What story does your marketing tell?
Every great campaign starts with a story that draws attention. It makes people stop what they’re doing in, lean in, and listen or watch.
You have to forge a connection with your target audience, and you have to do it quickly to capture attention, then weave a story to hold that attention and keep it focused on your brand and your customer’s journey with that brand. You’re competing every minute of the day, not just for market share against your competitors, but against the dull white noise of the everyday world.
Whether you are providing useful content, making your target market consider improvement to their lives (or even greater, society or the planet as a whole), or inspiring them by showing the potential your products or services serve, this connection between your business and the consumer is vital. Storytelling offers the most innovative, flexible, and successful way to quickly make that connection.
Here’s the thing about Kurt Warner…
Think about it. Part of the reason we’re so enamored of events like the Olympic Games or the Super Bowl is because there are story archetypes just ripe for the telling. Remember Kurt Warner, quarterback of the (then) St. Louis Rams? It was 1998, and the city’s hopes were pinned on first string QB Trent Green, who showed promise and had sports fans in the Gateway City eyeing the upcoming football season with optimism for the first time in years. When star quarterback Green went down in a pre-season game with a knee injury, Kurt Warner, an undrafted free agent who’d spent time in the arena leagues and had even done a stint as a shelf stocker at a grocery store to make ends meet, made the masses nervous as he took position in the starting lineup. But he surprised everyone, leading the team through an unprecedented season, racking up record breaking stats, and culminating in a Super Bowl win with Warner being awarded MVP.
Kurt Warner, however, was unique in that his story didn’t follow just one storytelling archetype, but several, and in the process, captured the sports world’s attention and devotion.
Archetypal storytelling taps into deep universal emotions or scenarios that—even when layered with the unique details of your brand—can easily be picked up and followed by anyone in your audience.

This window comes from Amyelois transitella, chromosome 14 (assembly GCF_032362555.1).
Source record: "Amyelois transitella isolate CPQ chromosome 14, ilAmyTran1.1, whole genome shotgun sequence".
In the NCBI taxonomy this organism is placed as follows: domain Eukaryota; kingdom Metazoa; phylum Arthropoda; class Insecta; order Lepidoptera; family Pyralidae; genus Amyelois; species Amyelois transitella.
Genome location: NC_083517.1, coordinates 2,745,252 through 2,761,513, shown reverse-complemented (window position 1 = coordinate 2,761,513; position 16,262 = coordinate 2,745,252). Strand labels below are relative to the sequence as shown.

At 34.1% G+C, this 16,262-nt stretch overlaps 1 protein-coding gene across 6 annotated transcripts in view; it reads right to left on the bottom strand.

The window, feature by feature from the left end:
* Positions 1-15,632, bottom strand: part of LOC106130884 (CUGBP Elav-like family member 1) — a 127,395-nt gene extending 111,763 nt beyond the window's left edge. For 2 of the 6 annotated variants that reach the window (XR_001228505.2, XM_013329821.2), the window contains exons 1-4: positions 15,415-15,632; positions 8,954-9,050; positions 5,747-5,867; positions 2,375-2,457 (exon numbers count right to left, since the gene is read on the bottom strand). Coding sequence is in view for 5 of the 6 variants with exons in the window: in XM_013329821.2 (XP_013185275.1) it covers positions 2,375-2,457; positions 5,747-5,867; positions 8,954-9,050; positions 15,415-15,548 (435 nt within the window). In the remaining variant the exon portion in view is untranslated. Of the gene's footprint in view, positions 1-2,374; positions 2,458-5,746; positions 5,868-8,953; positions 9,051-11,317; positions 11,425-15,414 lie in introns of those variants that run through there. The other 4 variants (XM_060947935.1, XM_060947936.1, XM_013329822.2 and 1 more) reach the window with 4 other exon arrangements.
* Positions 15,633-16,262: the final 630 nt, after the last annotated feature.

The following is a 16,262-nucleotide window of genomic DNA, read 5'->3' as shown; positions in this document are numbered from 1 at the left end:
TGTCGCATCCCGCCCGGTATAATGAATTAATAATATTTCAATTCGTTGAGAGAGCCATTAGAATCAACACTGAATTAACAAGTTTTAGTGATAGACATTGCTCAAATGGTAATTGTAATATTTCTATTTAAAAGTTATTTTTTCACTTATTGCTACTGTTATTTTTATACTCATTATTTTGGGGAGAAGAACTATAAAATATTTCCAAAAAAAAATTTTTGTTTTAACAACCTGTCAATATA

Use These Seven Basic Storytelling Archetypes
Rags to Riches
The protagonist in the story reaches rock bottom before clawing through seemingly impossible odds to reach a goal—fame, power, wealth, love, and/or achieving a dream. Kurt Warner’s story fits into this one and the St. Louis Rams, and later, the NFL, picked up this narrative as a form of empowerment. The story’s main message is that given the right opportunity, greatness can be achieved by anyone.
Overcoming the Monster
An antagonistic force must be battled in order to right a wrong, save innocents, and thwart disaster. The beauty industry often sets the monster as aging or skin conditions that can be overcome by their products, defeating low self-esteem and promoting positive self-image and confidence. Insurance companies frequently offer their products as a way to prevent both man-made and natural disasters.
The hero must set out on a journey fraught with danger to acquire an important object or reach a destination. An example of this would be Tesla, and the destination is clean energy for everyone the world over. It also doesn’t have to be a big quest with worldwide impact, either. Nike is incredibly skilled at taking this story archetype and breaking it down to a very personal, individual level, promising wearers of their apparel and shoes that they can achieve success—whatever the goal—if they just do it.